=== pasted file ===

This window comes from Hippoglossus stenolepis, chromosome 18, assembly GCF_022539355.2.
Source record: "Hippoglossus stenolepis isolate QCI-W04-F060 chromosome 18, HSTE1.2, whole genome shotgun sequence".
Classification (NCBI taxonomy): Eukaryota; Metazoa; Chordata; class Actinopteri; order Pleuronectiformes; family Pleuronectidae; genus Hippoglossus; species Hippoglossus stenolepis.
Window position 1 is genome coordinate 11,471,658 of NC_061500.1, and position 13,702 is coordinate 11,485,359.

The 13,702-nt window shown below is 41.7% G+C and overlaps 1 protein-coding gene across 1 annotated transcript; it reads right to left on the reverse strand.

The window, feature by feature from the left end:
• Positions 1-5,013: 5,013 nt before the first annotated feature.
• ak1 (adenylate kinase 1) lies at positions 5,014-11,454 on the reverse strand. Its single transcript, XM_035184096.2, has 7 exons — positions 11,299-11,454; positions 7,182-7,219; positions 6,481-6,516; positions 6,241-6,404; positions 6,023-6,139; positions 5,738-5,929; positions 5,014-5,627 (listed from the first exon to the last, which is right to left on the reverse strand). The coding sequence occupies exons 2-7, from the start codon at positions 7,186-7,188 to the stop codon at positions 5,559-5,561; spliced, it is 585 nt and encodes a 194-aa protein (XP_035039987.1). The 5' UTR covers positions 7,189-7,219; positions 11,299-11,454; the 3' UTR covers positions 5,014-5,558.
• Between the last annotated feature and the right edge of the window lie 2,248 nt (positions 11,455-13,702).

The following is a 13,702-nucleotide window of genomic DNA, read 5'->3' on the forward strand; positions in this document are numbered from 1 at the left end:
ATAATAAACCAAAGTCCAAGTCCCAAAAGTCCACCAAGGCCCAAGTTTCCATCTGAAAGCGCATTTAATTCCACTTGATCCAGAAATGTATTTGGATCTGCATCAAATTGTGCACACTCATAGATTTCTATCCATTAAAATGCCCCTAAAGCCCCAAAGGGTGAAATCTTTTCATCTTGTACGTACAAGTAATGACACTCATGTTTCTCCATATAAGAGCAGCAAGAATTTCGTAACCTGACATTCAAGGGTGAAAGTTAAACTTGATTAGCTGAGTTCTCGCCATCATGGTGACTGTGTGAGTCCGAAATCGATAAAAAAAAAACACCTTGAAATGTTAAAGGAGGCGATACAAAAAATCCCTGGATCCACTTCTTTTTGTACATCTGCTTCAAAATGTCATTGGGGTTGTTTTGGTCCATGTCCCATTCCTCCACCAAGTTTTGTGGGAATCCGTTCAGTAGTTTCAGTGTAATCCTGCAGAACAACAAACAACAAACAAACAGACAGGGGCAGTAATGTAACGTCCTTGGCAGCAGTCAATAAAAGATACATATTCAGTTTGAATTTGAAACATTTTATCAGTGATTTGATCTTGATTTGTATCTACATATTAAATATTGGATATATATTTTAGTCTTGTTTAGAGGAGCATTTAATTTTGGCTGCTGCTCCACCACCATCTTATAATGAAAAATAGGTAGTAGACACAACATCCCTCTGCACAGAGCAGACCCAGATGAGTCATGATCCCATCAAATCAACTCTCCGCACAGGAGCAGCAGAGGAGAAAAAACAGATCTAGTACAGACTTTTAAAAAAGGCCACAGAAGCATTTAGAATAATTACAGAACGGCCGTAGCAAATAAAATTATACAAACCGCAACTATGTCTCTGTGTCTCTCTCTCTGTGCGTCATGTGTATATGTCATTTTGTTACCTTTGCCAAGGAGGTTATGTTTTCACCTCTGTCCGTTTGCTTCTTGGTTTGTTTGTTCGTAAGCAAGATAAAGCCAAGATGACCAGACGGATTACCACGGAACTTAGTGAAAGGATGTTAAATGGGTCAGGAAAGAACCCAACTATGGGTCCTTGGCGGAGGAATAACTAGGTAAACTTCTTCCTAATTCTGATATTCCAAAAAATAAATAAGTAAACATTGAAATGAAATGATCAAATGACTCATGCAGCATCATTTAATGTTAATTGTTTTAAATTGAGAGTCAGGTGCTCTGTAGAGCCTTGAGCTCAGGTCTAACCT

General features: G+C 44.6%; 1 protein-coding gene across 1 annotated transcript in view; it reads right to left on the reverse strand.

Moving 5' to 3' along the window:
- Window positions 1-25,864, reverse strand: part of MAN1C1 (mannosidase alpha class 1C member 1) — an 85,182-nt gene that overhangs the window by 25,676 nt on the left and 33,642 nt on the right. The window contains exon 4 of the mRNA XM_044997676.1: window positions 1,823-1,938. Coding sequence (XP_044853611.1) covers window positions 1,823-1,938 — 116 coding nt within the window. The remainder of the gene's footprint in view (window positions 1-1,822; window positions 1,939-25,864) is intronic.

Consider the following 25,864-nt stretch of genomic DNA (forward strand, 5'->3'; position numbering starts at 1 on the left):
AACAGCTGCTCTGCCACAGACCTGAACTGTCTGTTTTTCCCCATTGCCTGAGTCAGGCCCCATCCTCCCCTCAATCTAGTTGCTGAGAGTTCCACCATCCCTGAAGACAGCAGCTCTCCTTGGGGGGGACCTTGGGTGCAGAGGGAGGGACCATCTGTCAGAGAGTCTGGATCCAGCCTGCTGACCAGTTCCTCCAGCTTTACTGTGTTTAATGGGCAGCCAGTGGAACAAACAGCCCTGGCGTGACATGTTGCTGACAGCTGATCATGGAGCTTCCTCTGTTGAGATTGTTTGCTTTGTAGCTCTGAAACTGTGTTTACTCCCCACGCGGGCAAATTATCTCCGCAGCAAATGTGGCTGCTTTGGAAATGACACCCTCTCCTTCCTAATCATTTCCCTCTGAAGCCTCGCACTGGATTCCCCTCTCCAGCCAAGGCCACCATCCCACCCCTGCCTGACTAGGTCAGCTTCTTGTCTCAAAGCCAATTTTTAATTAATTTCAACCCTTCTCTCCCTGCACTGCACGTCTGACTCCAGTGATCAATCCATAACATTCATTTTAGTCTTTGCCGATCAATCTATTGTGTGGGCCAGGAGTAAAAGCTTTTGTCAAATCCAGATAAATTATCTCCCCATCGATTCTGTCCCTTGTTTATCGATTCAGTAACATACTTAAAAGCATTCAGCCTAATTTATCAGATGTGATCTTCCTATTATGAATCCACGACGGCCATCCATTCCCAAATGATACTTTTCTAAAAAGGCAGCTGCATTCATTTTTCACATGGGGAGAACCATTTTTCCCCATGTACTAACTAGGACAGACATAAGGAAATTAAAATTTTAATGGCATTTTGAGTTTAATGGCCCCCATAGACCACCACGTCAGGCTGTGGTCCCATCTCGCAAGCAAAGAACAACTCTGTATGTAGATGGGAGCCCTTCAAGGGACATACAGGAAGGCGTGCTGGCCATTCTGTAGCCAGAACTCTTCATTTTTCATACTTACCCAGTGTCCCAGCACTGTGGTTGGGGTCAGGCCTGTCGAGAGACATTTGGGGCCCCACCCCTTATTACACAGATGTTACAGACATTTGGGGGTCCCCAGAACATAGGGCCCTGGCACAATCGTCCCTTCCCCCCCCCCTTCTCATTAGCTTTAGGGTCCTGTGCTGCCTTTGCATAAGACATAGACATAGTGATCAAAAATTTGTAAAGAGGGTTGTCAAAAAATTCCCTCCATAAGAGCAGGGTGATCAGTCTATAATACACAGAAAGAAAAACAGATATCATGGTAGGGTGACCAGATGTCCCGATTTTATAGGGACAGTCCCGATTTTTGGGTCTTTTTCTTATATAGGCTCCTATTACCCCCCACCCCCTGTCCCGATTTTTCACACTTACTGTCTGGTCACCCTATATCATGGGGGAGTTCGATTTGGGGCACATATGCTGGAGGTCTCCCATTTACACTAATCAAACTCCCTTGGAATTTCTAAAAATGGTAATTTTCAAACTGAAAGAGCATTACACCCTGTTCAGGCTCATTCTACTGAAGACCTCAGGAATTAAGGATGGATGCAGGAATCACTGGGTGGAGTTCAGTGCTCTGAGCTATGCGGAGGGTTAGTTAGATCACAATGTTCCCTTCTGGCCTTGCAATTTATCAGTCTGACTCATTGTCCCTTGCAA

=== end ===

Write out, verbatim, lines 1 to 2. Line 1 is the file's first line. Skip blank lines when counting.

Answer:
This window comes from Hippoglossus stenolepis, chromosome 18, assembly GCF_022539355.2.
Source record: "Hippoglossus stenolepis isolate QCI-W04-F060 chromosome 18, HSTE1.2, whole genome shotgun sequence".